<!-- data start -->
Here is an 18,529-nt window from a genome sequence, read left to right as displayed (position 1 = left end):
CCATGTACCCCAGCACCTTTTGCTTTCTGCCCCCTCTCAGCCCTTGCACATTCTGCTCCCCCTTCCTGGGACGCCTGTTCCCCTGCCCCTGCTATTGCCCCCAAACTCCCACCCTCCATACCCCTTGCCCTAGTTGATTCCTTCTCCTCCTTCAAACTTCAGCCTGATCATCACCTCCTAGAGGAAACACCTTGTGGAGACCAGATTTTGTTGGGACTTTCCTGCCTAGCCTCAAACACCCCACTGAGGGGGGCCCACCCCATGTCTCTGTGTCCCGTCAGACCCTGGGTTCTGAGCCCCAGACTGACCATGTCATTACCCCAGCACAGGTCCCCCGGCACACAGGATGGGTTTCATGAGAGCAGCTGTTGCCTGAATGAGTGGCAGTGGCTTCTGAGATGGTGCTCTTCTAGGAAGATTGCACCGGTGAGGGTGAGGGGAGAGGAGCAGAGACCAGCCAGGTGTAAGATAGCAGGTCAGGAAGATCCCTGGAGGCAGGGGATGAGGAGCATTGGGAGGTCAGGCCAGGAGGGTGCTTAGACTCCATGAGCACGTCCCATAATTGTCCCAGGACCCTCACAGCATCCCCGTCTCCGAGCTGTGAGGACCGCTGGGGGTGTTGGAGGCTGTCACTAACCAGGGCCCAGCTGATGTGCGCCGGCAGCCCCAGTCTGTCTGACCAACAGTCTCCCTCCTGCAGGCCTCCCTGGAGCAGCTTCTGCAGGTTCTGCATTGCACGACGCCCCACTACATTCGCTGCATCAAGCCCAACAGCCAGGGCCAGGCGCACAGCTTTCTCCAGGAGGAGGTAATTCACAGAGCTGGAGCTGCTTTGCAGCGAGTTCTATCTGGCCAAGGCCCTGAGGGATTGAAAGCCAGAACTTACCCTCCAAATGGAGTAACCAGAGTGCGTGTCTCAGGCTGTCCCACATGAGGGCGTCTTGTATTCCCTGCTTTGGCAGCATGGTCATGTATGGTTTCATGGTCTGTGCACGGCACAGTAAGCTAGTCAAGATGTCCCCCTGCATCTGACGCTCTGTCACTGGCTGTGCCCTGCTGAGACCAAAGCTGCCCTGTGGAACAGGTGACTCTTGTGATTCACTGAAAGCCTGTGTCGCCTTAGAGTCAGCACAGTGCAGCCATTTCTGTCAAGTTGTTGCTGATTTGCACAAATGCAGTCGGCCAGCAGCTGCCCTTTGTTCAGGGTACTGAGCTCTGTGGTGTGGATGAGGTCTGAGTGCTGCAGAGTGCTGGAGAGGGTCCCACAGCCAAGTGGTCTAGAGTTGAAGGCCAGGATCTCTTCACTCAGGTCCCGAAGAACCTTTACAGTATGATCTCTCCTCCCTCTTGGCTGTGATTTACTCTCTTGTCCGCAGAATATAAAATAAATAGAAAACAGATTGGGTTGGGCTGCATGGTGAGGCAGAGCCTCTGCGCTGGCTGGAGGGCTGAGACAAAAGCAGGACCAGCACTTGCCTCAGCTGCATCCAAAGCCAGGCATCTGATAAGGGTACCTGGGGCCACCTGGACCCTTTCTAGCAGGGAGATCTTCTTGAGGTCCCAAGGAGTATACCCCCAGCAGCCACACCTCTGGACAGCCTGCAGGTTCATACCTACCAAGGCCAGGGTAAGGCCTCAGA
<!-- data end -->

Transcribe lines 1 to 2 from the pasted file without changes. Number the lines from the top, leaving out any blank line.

Here is an 18,529-nt window from a genome sequence, read left to right as displayed (position 1 = left end):
CCATGTACCCCAGCACCTTTTGCTTTCTGCCCCCTCTCAGCCCTTGCACATTCTGCTCCCCCTTCCTGGGACGCCTGTTCCCCTGCCCCTGCTATTGCCCCCAAACTCCCACCCTCCATACCCCTTGCCCTAGTTGATTCCTTCTCCTCCTTCAAACTTCAGCCTGATCATCACCTCCTAGAGGAAACACCTTGTGGAGACCAGATTTTGTTGGGACTTTCCTGCCTAGCCTCAAACACCCCACTGAGGGGGGCCCACCCCATGTCTCTGTGTCCCGTCAGACCCTGGGTTCTGAGCCCCAGACTGACCATGTCATTACCCCAGCACAGGTCCCCCGGCACACAGGATGGGTTTCATGAGAGCAGCTGTTGCCTGAATGAGTGGCAGTGGCTTCTGAGATGGTGCTCTTCTAGGAAGATTGCACCGGTGAGGGTGAGGGGAGAGGAGCAGAGACCAGCCAGGTGTAAGATAGCAGGTCAGGAAGATCCCTGGAGGCAGGGGATGAGGAGCATTGGGAGGTCAGGCCAGGAGGGTGCTTAGACTCCATGAGCACGTCCCATAATTGTCCCAGGACCCTCACAGCATCCCCGTCTCCGAGCTGTGAGGACCGCTGGGGGTGTTGGAGGCTGTCACTAACCAGGGCCCAGCTGATGTGCGCCGGCAGCCCCAGTCTGTCTGACCAACAGTCTCCCTCCTGCAGGCCTCCCTGGAGCAGCTTCTGCAGGTTCTGCATTGCACGACGCCCCACTACATTCGCTGCATCAAGCCCAACAGCCAGGGCCAGGCGCACAGCTTTCTCCAGGAGGAGGTAATTCACAGAGCTGGAGCTGCTTTGCAGCGAGTTCTATCTGGCCAAGGCCCTGAGGGATTGAAAGCCAGAACTTACCCTCCAAATGGAGTAACCAGAGTGCGTGTCTCAGGCTGTCCCACATGAGGGCGTCTTGTATTCCCTGCTTTGGCAGCATGGTCATGTATGGTTTCATGGTCTGTGCACGGCACAGTAAGCTAGTCAAGATGTCCCCCTGCATCTGACGCTCTGTCACTGGCTGTGCCCTGCTGAGACCAAAGCTGCCCTGTGGAACAGGTGACTCTTGTGATTCACTGAAAGCCTGTGTCGCCTTAGAGTCAGCACAGTGCAGCCATTTCTGTCAAGTTGTTGCTGATTTGCACAAATGCAGTCGGCCAGCAGCTGCCCTTTGTTCAGGGTACTGAGCTCTGTGGTGTGGATGAGGTCTGAGTGCTGCAGAGTGCTGGAGAGGGTCCCACAGCCAAGTGGTCTAGAGTTGAAGGCCAGGATCTCTTCACTCAGGTCCCGAAGAACCTTTACAGTATGATCTCTCCTCCCTCTTGGCTGTGATTTACTCTCTTGTCCGCAGAATATAAAATAAATAGAAAACAGATTGGGTTGGGCTGCATGGTGAGGCAGAGCCTCTGCGCTGGCTGGAGGGCTGAGACAAAAGCAGGACCAGCACTTGCCTCAGCTGCATCCAAAGCCAGGCATCTGATAAGGGTACCTGGGGCCACCTGGACCCTTTCTAGCAGGGAGATCTTCTTGAGGTCCCAAGGAGTATACCCCCAGCAGCCACACCTCTGGACAGCCTGCAGGTTCATACCTACCAAGGCCAGGGTAAGGCCTCAGA